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Hi all,

Here is an sonata I have composed for a friend who is a local organist. It is his intention to play it at one of our churches on the Isle of Man.

The structure and style of the work is characteristic of early sonata form seen around 1760-1770 mark, especially the third movement in a 3/8 time which was common during that time. From the 1770s, symphonic form in particular adopted a 4 movement structure, usually with the addition of a minuet as the 3rd and a 2/4 presto as the 4th.

If anyone would like to learn more about music from this period and what techniques/methodology is involved, feel free to PM me and it would be my pleasure to provide some guidance

This is more or less finished, although there are a couple areas that need expanding/correcting though is only minor at this stage.

Thanks,

Markus .

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And 3rd movement

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Mozart on the organ! Fun!

Did Mozart write anything for the organ?

Also: is it a conscious decision not to use pedals?

Yes. It is really a keyboard sonata. Johann Christian Bach wrote some organ sonatas (without pedals) for four hands and I would say that this work contains more influences from him than Mozart.

I am less inclined however to attribute my influences to a specific composer, but instead my experience with consistent patterns and motifs that characterize music composed during the galant era. This encompasses both baroque and classical idioms, and often results in idiosyncrasies.

If you would like to refer to that JC Bach Sonata for organ, please follow below link

 https://youtu.be/UkAaY-ASfCs

Victor Eijkhout said:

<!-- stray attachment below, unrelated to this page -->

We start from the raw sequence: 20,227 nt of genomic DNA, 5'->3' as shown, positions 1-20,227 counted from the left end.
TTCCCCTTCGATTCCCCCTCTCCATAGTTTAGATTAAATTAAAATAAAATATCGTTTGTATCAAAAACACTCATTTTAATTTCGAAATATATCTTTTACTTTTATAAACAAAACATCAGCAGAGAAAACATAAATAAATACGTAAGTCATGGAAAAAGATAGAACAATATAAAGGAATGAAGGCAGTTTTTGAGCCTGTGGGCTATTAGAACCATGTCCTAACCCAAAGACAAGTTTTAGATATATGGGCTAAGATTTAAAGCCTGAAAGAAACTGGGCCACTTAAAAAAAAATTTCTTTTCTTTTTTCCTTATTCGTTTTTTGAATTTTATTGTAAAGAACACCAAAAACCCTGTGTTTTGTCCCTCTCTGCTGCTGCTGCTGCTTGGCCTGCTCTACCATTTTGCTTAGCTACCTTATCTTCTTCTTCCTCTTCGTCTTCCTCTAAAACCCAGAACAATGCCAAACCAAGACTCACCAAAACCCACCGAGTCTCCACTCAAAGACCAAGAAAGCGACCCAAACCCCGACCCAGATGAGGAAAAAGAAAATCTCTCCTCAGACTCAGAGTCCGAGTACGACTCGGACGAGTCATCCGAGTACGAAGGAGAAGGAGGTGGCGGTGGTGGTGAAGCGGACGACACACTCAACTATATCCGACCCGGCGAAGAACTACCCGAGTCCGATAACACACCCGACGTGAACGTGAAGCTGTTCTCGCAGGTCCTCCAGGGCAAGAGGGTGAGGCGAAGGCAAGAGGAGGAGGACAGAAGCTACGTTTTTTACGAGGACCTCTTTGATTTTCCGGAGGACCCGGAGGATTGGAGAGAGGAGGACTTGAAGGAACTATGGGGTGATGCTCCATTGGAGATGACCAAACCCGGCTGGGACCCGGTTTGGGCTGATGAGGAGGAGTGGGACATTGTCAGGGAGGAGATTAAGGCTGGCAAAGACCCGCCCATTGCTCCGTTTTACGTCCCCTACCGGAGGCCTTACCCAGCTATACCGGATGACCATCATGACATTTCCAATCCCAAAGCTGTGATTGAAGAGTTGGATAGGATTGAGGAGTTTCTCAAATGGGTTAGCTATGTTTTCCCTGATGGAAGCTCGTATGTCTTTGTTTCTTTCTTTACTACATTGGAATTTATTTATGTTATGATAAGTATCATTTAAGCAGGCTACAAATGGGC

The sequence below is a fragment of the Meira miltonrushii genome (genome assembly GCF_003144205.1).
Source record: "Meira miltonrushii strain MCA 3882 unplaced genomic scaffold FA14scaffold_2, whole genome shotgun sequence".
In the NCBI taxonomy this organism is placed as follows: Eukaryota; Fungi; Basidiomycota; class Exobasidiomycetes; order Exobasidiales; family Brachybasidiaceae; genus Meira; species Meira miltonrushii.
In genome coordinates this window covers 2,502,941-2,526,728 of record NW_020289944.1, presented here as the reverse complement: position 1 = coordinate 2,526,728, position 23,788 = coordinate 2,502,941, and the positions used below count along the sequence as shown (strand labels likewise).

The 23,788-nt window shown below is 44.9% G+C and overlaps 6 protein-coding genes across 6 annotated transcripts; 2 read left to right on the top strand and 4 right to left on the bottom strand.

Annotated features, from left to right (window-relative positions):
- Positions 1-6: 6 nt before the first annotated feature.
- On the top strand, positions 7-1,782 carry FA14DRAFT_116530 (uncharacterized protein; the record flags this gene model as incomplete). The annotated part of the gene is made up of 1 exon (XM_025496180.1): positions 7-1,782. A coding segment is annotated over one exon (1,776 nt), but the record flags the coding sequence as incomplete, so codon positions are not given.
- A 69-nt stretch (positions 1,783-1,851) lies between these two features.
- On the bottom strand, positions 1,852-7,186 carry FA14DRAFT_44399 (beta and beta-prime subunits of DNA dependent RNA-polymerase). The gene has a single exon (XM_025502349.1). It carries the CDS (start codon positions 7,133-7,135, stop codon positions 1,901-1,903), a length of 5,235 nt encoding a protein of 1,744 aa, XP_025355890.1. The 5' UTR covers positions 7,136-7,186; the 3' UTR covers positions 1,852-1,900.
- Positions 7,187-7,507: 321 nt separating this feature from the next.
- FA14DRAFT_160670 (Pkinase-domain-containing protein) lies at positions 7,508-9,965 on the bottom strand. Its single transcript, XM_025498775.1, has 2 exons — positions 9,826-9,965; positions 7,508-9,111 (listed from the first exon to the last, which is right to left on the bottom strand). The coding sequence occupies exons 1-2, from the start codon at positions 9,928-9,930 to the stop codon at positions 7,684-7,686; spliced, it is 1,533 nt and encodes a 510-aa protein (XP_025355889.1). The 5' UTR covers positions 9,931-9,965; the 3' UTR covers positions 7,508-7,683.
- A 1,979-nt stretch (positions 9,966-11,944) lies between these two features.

Mozart on the organ! Fun!

Did Mozart write anything for the organ?

Also: is it a conscious decision not to use pedals?

Thanks for the link. That was cool.

What makes me say "Mozart" is things like measure 7, beat 3: that D#-E is very Mozartian, and I don't hear it in that JC Bach piece.

Markus Boyd said:

Johann Christian Bach wrote some organ sonatas (without pedals) for four hands and I would say that this work contains more influences from him than Mozart.

Ah yes, thanks for pointing that out. I don’t have a specific definition of this motif and I agree that Mozart did use this, although I don’t believe he was the first. 

Speaking in terms of galant schema, I would say that it is either type of converging cadence or Indugio. They were often  utilized as a means to modulate toward a different key, albeit temporarily, without losing the melodic flow. . I have used an indugio. After the second subject   To the key of A major.

The below link. Is a paper written by Professor John Rice who is an authority on galant schema. Ion page 16 is an example of an indugio / converging cadence by Haydn shown in the illustration. I must admit I’m not entirely sure of the distinction between converging cadences and indugios... however they do sound closely related in my opinion

http://www.lettere.uniroma2.it/sites/default/files/allegati/The_Hea....  

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